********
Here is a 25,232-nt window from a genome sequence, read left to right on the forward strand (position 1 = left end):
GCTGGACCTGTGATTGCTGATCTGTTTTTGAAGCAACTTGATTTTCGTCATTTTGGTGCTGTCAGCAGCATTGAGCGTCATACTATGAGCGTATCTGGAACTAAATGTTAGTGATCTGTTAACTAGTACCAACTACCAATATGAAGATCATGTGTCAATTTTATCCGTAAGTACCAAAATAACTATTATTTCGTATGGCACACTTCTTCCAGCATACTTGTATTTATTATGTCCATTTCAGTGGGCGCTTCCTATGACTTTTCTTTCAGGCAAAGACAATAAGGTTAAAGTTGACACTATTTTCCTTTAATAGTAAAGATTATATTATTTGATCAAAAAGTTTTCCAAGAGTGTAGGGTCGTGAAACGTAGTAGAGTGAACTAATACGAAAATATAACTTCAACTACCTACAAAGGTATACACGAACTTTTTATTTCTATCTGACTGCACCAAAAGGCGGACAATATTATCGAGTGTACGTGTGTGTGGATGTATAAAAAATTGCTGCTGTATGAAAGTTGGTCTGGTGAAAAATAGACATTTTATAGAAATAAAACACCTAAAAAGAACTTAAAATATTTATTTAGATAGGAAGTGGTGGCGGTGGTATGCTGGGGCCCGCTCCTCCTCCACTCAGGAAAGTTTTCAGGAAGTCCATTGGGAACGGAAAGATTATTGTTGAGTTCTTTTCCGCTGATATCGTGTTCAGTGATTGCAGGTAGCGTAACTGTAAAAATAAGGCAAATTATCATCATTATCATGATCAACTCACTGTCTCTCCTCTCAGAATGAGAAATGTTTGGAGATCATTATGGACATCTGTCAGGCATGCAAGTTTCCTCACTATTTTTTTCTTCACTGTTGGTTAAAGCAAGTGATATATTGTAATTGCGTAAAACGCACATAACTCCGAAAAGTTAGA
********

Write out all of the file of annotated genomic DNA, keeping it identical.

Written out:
Here is a 25,232-nt window from a genome sequence, read left to right on the forward strand (position 1 = left end):
GCTGGACCTGTGATTGCTGATCTGTTTTTGAAGCAACTTGATTTTCGTCATTTTGGTGCTGTCAGCAGCATTGAGCGTCATACTATGAGCGTATCTGGAACTAAATGTTAGTGATCTGTTAACTAGTACCAACTACCAATATGAAGATCATGTGTCAATTTTATCCGTAAGTACCAAAATAACTATTATTTCGTATGGCACACTTCTTCCAGCATACTTGTATTTATTATGTCCATTTCAGTGGGCGCTTCCTATGACTTTTCTTTCAGGCAAAGACAATAAGGTTAAAGTTGACACTATTTTCCTTTAATAGTAAAGATTATATTATTTGATCAAAAAGTTTTCCAAGAGTGTAGGGTCGTGAAACGTAGTAGAGTGAACTAATACGAAAATATAACTTCAACTACCTACAAAGGTATACACGAACTTTTTATTTCTATCTGACTGCACCAAAAGGCGGACAATATTATCGAGTGTACGTGTGTGTGGATGTATAAAAAATTGCTGCTGTATGAAAGTTGGTCTGGTGAAAAATAGACATTTTATAGAAATAAAACACCTAAAAAGAACTTAAAATATTTATTTAGATAGGAAGTGGTGGCGGTGGTATGCTGGGGCCCGCTCCTCCTCCACTCAGGAAAGTTTTCAGGAAGTCCATTGGGAACGGAAAGATTATTGTTGAGTTCTTTTCCGCTGATATCGTGTTCAGTGATTGCAGGTAGCGTAACTGTAAAAATAAGGCAAATTATCATCATTATCATGATCAACTCACTGTCTCTCCTCTCAGAATGAGAAATGTTTGGAGATCATTATGGACATCTGTCAGGCATGCAAGTTTCCTCACTATTTTTTTCTTCACTGTTGGTTAAAGCAAGTGATATATTGTAATTGCGTAAAACGCACATAACTCCGAAAAGTTAGA